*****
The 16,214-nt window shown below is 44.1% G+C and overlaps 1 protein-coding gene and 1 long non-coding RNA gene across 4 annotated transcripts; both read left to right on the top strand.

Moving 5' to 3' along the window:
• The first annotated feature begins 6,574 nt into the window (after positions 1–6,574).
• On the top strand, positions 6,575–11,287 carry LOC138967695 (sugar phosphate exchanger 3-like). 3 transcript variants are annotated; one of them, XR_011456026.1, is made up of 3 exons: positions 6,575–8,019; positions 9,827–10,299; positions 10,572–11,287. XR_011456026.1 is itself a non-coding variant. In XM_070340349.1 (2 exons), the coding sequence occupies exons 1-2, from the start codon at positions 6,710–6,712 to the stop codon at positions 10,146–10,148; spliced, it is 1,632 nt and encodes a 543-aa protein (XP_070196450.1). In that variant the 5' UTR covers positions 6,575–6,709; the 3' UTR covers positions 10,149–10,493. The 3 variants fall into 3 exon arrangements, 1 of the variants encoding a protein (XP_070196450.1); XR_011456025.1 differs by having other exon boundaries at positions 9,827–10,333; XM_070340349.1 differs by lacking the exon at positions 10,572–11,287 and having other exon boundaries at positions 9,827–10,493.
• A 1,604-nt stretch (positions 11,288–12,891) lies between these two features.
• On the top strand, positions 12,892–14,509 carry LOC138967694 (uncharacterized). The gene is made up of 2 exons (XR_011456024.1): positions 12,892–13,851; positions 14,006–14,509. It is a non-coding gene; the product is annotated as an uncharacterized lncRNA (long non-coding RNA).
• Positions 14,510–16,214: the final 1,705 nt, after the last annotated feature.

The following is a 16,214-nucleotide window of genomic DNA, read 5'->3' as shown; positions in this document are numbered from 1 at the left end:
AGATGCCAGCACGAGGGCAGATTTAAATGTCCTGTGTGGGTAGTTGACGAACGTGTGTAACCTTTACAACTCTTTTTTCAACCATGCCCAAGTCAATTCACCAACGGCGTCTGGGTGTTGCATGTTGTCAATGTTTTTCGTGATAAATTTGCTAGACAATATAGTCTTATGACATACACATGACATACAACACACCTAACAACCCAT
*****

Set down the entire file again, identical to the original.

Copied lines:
The 16,214-nt window shown below is 44.1% G+C and overlaps 1 protein-coding gene and 1 long non-coding RNA gene across 4 annotated transcripts; both read left to right on the top strand.

Moving 5' to 3' along the window:
• The first annotated feature begins 6,574 nt into the window (after positions 1–6,574).
• On the top strand, positions 6,575–11,287 carry LOC138967695 (sugar phosphate exchanger 3-like). 3 transcript variants are annotated; one of them, XR_011456026.1, is made up of 3 exons: positions 6,575–8,019; positions 9,827–10,299; positions 10,572–11,287. XR_011456026.1 is itself a non-coding variant. In XM_070340349.1 (2 exons), the coding sequence occupies exons 1-2, from the start codon at positions 6,710–6,712 to the stop codon at positions 10,146–10,148; spliced, it is 1,632 nt and encodes a 543-aa protein (XP_070196450.1). In that variant the 5' UTR covers positions 6,575–6,709; the 3' UTR covers positions 10,149–10,493. The 3 variants fall into 3 exon arrangements, 1 of the variants encoding a protein (XP_070196450.1); XR_011456025.1 differs by having other exon boundaries at positions 9,827–10,333; XM_070340349.1 differs by lacking the exon at positions 10,572–11,287 and having other exon boundaries at positions 9,827–10,493.
• A 1,604-nt stretch (positions 11,288–12,891) lies between these two features.
• On the top strand, positions 12,892–14,509 carry LOC138967694 (uncharacterized). The gene is made up of 2 exons (XR_011456024.1): positions 12,892–13,851; positions 14,006–14,509. It is a non-coding gene; the product is annotated as an uncharacterized lncRNA (long non-coding RNA).
• Positions 14,510–16,214: the final 1,705 nt, after the last annotated feature.

The following is a 16,214-nucleotide window of genomic DNA, read 5'->3' as shown; positions in this document are numbered from 1 at the left end:
AGATGCCAGCACGAGGGCAGATTTAAATGTCCTGTGTGGGTAGTTGACGAACGTGTGTAACCTTTACAACTCTTTTTTCAACCATGCCCAAGTCAATTCACCAACGGCGTCTGGGTGTTGCATGTTGTCAATGTTTTTCGTGATAAATTTGCTAGACAATATAGTCTTATGACATACACATGACATACAACACACCTAACAACCCAT